Mourning for Logan

in A Nation of Speechifiers

Published by University of Chicago Press

Published in print December 2009 | ISBN: 9780226180199
Published online March 2013 | e-ISBN: 9780226180212 | DOI:
Mourning for Logan

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In his 1774 speech, Logan, a Mingo Indian, argues that he had been an advocate for peace throughout the bloody French and Indian War. Logan's words were memorialized by Thomas Jefferson in his Notes on the State of Virginia (1787), in which he praised Logan's speech as equal in eloquence and sentiment to anything produced by centuries of European civilization, including the speeches of Cicero and Demosthenes. The admiration elicited by the speech's final melancholy plea inspired editors to reprint it over and over again. This chapter examines Americans' fascination with Indian speeches by focusing on their role in schoolroom declamation and as reprinted in magazines. Print media such as schoolbooks and magazines made use of this oratory in such a way that readers learned that their singular capacity for remorse promised a new beginning for the United States. However, changes in literary portrayals of Indians gradually gave white readers the belief that they might supersede the Indians and even make them obsolete.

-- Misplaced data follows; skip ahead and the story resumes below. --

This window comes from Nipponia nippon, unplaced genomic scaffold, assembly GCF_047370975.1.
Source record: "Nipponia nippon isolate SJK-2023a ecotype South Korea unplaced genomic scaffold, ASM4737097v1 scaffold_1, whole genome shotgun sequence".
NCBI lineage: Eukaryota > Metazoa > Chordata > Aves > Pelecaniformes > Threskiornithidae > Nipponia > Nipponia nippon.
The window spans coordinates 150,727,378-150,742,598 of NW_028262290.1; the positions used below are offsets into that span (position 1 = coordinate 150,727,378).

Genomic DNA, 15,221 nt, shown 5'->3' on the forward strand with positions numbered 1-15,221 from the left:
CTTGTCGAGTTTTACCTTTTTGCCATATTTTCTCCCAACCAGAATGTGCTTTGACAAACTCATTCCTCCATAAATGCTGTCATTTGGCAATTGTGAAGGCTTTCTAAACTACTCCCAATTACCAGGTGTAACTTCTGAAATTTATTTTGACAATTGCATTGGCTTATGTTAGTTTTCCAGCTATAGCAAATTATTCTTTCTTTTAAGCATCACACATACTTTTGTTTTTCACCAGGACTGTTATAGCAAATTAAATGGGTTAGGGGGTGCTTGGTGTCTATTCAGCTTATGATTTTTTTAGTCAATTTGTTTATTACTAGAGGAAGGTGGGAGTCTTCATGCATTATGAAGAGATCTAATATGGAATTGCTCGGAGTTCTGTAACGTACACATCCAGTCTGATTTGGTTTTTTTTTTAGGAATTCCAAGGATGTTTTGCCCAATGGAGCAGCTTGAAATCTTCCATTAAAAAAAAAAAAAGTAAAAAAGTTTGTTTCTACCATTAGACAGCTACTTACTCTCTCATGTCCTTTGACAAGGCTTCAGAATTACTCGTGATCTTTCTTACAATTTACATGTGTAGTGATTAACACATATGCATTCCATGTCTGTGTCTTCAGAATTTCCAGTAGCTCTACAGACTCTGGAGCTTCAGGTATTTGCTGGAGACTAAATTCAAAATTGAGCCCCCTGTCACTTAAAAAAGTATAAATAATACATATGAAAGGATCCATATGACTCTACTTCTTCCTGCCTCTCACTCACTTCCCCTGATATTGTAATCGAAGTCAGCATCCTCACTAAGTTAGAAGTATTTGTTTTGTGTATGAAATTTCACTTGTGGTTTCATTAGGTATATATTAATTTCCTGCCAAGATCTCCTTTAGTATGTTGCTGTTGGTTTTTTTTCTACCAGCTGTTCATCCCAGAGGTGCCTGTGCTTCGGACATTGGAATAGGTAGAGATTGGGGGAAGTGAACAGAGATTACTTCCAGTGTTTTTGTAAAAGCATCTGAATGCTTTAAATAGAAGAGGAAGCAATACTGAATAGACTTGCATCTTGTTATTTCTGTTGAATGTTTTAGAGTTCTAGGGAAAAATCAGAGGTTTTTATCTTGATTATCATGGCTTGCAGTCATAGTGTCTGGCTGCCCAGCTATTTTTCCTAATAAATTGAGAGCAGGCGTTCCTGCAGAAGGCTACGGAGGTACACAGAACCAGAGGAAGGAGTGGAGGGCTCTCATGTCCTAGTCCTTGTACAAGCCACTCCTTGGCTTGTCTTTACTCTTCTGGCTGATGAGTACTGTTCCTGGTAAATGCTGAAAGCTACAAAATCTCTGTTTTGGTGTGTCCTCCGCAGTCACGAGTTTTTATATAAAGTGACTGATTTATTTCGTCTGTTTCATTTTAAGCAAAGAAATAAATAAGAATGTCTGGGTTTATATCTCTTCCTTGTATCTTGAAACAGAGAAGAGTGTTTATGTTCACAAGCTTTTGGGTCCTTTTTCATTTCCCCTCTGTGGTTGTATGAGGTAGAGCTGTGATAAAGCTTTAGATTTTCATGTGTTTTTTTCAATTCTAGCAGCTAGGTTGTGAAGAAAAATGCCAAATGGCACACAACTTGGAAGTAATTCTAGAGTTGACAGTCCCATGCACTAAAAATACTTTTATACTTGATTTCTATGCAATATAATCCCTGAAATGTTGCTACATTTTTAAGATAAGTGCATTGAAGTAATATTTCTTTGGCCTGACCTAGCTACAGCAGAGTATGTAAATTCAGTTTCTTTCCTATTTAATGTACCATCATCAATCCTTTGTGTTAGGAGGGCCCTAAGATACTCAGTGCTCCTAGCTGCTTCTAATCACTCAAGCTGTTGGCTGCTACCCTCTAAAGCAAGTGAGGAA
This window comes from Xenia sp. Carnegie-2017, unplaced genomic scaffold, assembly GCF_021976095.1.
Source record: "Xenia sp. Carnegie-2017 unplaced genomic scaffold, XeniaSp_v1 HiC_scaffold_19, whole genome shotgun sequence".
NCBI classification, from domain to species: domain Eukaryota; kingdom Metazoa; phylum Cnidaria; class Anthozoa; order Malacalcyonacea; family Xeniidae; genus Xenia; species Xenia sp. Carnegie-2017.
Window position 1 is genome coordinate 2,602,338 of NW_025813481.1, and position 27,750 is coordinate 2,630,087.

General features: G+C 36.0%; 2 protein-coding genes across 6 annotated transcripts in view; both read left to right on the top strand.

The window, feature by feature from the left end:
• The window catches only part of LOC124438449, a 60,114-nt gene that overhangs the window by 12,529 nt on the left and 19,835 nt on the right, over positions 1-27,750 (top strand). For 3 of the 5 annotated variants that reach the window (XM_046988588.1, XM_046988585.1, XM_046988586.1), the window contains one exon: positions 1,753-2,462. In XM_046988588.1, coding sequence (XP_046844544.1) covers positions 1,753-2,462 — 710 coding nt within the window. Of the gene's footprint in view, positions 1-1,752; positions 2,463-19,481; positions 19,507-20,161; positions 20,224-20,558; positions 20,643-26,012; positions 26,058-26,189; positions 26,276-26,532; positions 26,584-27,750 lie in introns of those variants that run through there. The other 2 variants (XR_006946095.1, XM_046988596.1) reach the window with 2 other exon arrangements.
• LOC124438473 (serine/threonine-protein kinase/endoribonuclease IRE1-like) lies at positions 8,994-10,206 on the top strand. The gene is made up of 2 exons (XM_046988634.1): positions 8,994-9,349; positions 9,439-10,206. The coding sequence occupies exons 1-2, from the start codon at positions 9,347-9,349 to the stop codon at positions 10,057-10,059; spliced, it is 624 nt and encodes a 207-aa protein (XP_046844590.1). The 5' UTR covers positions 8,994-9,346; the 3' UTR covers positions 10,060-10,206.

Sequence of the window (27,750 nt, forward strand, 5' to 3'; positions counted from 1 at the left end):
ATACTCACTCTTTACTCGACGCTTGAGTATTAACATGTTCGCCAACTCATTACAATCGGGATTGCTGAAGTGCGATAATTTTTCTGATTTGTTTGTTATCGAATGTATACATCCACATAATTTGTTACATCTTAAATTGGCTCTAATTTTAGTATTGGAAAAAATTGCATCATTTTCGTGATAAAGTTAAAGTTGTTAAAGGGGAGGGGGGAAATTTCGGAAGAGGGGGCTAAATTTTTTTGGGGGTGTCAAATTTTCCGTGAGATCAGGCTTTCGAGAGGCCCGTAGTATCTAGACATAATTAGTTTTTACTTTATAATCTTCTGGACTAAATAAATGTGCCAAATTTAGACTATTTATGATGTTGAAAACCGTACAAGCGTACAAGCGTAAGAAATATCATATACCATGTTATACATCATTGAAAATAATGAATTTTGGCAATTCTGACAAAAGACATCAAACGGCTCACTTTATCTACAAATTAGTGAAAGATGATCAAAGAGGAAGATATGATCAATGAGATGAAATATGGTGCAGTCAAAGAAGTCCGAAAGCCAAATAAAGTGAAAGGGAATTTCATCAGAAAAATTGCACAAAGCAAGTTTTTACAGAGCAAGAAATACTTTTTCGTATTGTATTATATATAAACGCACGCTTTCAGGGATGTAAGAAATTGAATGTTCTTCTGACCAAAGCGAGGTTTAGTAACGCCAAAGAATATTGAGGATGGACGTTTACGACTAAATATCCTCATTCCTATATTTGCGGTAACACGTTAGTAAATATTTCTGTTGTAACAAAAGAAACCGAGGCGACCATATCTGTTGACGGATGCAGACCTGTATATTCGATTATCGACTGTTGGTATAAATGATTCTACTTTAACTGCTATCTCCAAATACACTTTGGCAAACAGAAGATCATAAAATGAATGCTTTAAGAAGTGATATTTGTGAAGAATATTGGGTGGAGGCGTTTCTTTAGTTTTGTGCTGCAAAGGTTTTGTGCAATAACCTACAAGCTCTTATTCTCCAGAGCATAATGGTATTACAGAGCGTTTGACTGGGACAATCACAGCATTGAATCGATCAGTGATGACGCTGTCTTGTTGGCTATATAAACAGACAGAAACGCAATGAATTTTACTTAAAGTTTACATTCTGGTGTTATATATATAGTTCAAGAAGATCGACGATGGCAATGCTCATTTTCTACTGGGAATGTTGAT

Keywords: Logan; Indians; eloquence; speeches; oratory; declamation; print media; United States; Thomas Jefferson

Chapter.  12422 words. 

Subjects: History of the Americas

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